Sunday, July 29, 2007

leftovers #2 – chilli beans

Years ago my friend Pixie told me she thought about me whenever she made chilli beans. I must have gone through a mad chilli phase back in the days when I soaked and cooked the kidney beans from scratch. I suspect ‘101 ways with beans’ marks a long phase in my shared house years. Sadly, I tend to make up a batch only one or two times a year now. Who knows why we go through such phases in cooking. Last week the SE all bunged up with a cold requested chilli beans. I was thinking a nice healing soup with shitake mushrooms, Chinese greens, chilli and lime – but no it was beans please, so I took on the task at hand with more than a whiff of nostalgia.

I don’t know why I haven’t posted such a recipe before, but Summer beans is very similar – just swap the olives and rosemary with chilli, coriander and cumin.

I made a large pot to get us through a few days and it was a real hit. Tomato and spicy, with the beans for ballast. But no matter how much I like something the first time round, I get bored with repeats. For brunch the next day I heated leftover chilli beans in a small fry pan, adding a little water to loosen the sauce. Once they’d started to heat I slid in an egg to poach – just leave it on low and be patient. About 10 minutes of the merest simmering in the bean sauce delivered a baked egg delight – kind of Huevos Rancheros plus beans. Carefully slide the beans and egg intact on top of a toasted tortilla or in this case a thick, gluten-free flatbread that I was road testing from my local convenience store.

It’s a toss up what was better – straight chili beans with brown rice the night before or this heartening brunch the next day. Regardless, I’ll try not to leave it so long between pots of chili next time

don't you think the egg looks a bit like a map of Australia? Darn it, I should have sold it on Ebay!

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Wednesday, July 25, 2007

lovers and others

Cleaning out unpublished documents. This is a snippet from an unfinished post last year. A little outdated but the sentiments remain the same.

…We headed to St Jerome’s and in the Friday crush drank long necks of Coopers (him) and a passable house white in a tumbler (me).

Places like St Jerome’s remind me why Melbourne is a such a great city. It’s an unpretentious, no wine list, sit on milk crates in a laneway kind of place. It has a great buzz and the music is fab. I also love the fact that men have to cue just as long as the women, waiting for a stall in the unisex toilet – now that is equality, I reckon.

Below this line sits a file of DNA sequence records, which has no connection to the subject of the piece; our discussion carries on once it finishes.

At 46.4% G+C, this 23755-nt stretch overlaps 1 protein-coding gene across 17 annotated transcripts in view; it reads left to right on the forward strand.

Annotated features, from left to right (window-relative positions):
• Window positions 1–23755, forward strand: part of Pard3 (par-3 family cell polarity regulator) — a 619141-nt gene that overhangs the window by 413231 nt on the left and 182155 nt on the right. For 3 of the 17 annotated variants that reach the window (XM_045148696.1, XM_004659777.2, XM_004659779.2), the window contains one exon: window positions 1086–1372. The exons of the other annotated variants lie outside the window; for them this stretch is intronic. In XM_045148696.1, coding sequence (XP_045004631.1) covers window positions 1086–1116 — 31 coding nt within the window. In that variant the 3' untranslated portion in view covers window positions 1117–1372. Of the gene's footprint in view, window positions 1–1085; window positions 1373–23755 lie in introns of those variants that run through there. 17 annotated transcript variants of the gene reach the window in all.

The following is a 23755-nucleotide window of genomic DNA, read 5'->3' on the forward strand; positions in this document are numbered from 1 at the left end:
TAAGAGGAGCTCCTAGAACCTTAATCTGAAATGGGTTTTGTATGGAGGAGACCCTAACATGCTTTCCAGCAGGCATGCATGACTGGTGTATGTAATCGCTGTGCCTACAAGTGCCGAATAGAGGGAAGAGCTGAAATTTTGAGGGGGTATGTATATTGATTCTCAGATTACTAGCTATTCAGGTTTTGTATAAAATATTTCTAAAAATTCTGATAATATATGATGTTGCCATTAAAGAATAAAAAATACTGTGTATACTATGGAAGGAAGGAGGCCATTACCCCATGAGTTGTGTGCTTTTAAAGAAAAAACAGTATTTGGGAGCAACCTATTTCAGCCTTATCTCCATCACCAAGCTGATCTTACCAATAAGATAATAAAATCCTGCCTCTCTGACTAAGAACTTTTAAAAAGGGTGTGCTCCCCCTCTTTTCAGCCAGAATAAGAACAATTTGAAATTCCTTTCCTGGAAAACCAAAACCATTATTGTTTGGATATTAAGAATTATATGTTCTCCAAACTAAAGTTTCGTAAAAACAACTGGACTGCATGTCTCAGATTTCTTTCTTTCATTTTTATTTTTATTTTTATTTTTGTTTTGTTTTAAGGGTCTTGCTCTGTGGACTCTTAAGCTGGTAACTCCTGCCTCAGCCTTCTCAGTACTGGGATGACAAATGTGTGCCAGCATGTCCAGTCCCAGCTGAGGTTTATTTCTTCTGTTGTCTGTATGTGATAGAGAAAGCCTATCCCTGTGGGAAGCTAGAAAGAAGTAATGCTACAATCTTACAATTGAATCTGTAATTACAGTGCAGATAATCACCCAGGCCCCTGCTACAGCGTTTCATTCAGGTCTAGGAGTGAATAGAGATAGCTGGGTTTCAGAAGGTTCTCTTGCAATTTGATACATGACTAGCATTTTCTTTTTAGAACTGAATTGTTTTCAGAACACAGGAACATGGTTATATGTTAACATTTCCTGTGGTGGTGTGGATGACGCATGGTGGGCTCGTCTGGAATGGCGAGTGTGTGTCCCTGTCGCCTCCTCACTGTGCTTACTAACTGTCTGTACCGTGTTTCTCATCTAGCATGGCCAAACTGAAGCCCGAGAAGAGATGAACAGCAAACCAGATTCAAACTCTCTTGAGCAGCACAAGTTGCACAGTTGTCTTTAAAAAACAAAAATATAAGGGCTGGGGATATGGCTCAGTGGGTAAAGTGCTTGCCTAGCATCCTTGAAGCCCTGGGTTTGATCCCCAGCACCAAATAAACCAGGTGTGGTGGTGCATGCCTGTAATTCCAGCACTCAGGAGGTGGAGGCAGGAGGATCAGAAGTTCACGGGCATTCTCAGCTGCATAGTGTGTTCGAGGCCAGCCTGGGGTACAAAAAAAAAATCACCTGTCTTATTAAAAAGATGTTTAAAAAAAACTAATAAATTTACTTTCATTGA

By 10 people were drifting off to other engagements, numbers were dwindling and my tummy rumbled so (despite his protests) I dragged him up Bourke Hill. Do they have beer where we are going? Yes. Are we almost there yet? Yes. Just one more block.

I got the urge to revisit the Nudel Bar. A favourite for years, I realised it had been far too long since I had been there last. When you hang out with the anti-carb brigade, it can be a bit hard to convince them a meal in a place that only sells noodles is where they must be.

The menu hadn’t changed. Nor the waiter. We got to sit upstairs overlooking the street, eye level with the treetops. While I waited for him to plough through the menu (a no brainer for me - there is only one dish I could possibly have after such an absence) I thought of all the people I had eaten and drunk with there, over the decade or so it had been open. There had been birthdays, rowdy girls nights out, queuing up on a busy evening with good conversation and a bottle of wine waiting for a table, heart to hearts, grabbing a bowl of noodles before the best Elvis Costello concert ever. Lovers and others.

When the food came – I eyed the Thai Fried Noodles like an old friend. Had it really been at least 2 years since we had last met? The prawns were luscious, the scallions crunchy, though the chilli oil not as hot as I remembered.

He dived into egg noodles slippery with sesame oil, vibrant Chinese greens and generous chunks of roasted duck. Between groans he kept asking “Why haven’t you bought me here before!”, “It’s the best restaurant in Melbourne”.

Sure it was the beer talking but the noodles really are worth the walk up the hill. For me, it was reassuring to run into an old friend and marvel at how they haven’t changed, just got better with age.

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Monday, July 23, 2007

sometimes I wish...